---------- Post added 2012-10-14 at 07:08 PM ----------

    Quote Originally Posted by notorious98 View Post
    They weren't profitable, you said they were, you were incorrect.
    Their sales were not profitable, it doesn't mean the investors didn't make money. I guess it depends on what you define as profitable, but I would say that if you invest in a company, and you made money, it was profitable (am I crazy?).

    ---------- Post added 2012-10-14 at 07:12 PM ----------

    Quote Originally Posted by notorious98 View Post

    As for MW3, I said $1 billion in the first 16 days. Considering it was released in the beginning of November, that doesn't account for the next month of Christmas shopping. It doesn't account for the next 300 some odd days until they release Black Ops 2. Trust me, I'm willing to bet the game already surpassed WoW in gross revenue. But you can't sit there and make assumptions about how much CoD costs to make as opposed to how much WoW costs to maintain. You don't know, so you're just pulling shit out of your ass.
    Even if my numbers are way off, does it change the point of what I am saying? SWToR did not make as much money as expected, thus it was a failure.
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  20. #500
    Quote Originally Posted by anyaka21 View Post
    Completely fail argument here. You have ZERO understanding of how WoW works in China.

    1) China pays Blizzard for the rights to allow WoW to be played in China. This is funneled thru a company called NetEase. I think it's around $50mil per yer. So NO, not every game or company can sell it's product in China, especially on the open market, of which, I think in China, there is virtually none.

    2) gamers there actually do not pay for the game. They don't pay for expansions either. They pay for time cards which are pay by the hour, and costs much less per month than the typical NA/EU user

    3) A chinese customer only has to log in once and use an hour or so of game time every 6 months to be counted as a paying customer.

    Thus, I think it is very clear that Blizzard can and does "pad" it's numbers with China. Is this wrong or evil of Blizzard to do this? No, not really, it is what it is. China is a good MMO market. The beauty of it for Blizzard is that it is essentially a pure profit market for them. China just pays them the money for the rights to play the game. Blizzard doesn't have to run and pay upkeep on servers, have to deal with server maintenence, pay people to run all of those blade servers etc... Pure profit.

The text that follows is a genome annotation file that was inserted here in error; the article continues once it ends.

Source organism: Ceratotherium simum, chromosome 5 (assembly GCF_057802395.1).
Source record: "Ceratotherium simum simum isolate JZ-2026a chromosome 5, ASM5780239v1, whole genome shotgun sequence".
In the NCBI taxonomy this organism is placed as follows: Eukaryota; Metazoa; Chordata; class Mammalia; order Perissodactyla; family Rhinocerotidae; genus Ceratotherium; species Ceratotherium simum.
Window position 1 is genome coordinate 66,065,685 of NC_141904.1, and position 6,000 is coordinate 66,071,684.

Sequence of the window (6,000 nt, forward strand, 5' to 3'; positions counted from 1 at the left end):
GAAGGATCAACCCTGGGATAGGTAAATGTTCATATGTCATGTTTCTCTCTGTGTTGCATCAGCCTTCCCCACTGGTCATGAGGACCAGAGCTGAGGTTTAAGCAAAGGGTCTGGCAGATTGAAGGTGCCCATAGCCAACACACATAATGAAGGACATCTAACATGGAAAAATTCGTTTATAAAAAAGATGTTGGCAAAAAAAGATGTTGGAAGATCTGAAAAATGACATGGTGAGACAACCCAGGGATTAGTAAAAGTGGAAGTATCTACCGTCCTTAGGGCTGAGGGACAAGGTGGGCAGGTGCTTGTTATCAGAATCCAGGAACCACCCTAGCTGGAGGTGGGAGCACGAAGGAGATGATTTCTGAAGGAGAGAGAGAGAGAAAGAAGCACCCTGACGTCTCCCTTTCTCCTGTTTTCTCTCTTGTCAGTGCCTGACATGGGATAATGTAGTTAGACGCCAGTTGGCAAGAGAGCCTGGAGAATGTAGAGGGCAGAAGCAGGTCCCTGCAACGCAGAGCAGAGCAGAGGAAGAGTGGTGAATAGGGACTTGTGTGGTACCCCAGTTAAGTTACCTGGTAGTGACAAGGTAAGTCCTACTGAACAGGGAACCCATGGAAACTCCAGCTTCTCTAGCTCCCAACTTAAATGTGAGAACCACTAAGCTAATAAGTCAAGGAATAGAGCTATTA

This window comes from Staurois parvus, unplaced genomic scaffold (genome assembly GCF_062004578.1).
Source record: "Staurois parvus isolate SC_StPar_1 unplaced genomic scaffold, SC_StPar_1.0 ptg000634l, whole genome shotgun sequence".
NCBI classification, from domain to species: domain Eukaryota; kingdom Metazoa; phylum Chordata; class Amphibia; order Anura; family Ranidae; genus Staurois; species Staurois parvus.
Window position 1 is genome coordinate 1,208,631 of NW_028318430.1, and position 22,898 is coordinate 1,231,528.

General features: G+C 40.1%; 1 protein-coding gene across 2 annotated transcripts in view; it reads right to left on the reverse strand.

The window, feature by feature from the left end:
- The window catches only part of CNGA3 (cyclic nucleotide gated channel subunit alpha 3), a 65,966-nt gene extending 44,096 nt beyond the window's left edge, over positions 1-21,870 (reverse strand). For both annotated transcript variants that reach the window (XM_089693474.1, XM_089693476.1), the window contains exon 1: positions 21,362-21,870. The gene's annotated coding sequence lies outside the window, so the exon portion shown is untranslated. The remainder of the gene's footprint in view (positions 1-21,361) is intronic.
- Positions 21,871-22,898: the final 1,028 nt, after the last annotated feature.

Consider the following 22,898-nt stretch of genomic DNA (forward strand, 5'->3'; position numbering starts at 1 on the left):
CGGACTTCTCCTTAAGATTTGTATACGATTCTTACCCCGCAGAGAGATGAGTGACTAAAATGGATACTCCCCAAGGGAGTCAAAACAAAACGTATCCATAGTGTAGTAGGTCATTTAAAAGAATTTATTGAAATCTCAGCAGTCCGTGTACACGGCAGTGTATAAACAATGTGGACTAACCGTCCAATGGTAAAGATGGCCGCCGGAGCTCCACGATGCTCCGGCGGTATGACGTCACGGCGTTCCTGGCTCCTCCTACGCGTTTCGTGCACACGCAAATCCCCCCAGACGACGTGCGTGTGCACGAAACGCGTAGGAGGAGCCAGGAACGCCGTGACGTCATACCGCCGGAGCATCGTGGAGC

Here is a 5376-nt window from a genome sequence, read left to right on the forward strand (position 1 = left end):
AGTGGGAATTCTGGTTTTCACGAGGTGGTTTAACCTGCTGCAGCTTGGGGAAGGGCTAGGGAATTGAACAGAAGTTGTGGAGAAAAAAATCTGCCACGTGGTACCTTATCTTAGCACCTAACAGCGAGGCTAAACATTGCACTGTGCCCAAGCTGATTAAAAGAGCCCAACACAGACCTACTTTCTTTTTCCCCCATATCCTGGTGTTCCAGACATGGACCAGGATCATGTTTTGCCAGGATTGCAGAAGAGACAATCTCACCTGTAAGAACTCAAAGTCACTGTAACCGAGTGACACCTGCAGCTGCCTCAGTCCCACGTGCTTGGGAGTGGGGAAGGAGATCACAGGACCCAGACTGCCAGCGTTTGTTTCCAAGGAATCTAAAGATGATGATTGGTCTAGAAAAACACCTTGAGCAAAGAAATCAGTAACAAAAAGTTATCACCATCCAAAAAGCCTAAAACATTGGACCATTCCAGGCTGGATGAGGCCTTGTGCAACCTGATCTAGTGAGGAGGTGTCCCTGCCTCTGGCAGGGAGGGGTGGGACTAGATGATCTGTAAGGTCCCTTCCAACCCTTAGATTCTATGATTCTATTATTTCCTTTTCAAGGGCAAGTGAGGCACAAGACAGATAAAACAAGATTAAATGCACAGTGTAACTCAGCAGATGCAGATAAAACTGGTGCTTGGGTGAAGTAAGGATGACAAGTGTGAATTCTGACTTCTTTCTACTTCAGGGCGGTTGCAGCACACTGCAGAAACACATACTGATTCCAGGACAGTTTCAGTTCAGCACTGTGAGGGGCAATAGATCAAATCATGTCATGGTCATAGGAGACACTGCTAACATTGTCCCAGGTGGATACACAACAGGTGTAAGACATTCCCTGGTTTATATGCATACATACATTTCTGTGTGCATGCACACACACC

But again, not every company can and does release their game in China. Thus by your words, it would be completely retarded to think they can.

    ---------- Post added 2012-10-11 at 12:53 PM ----------



    Actually, if you look at the financials and their investor statements. yes they are worth less. About 94% less actually.

    Looking at their 3month and year conference call investor statements we see this clearly.

    94% of WoW's income comes from the NA/EU market, where only 6% comes from the Asia/Pacific market.
    I'm not lying look it up.

    Thus more than half of Blizzards gaming population comes from 6% of it's income.
    And again, as per my above statement, this is a decent business model for Blizzard because they don't have to do anything. China runs everything and pays Blizzard around $50mil per year to let them play the game. Pretty sweet deal for Blizzard.
    Never forget that EVERY company "pads" its numbers as much as it can legally do. One common way is rounding. It all depends on where you round to. But SWTOR has been playing games as well. Listing as "subscribers" players who had already cancelled their accounts. Refusing to even state what the actual numbers were ar the end of the last quarter.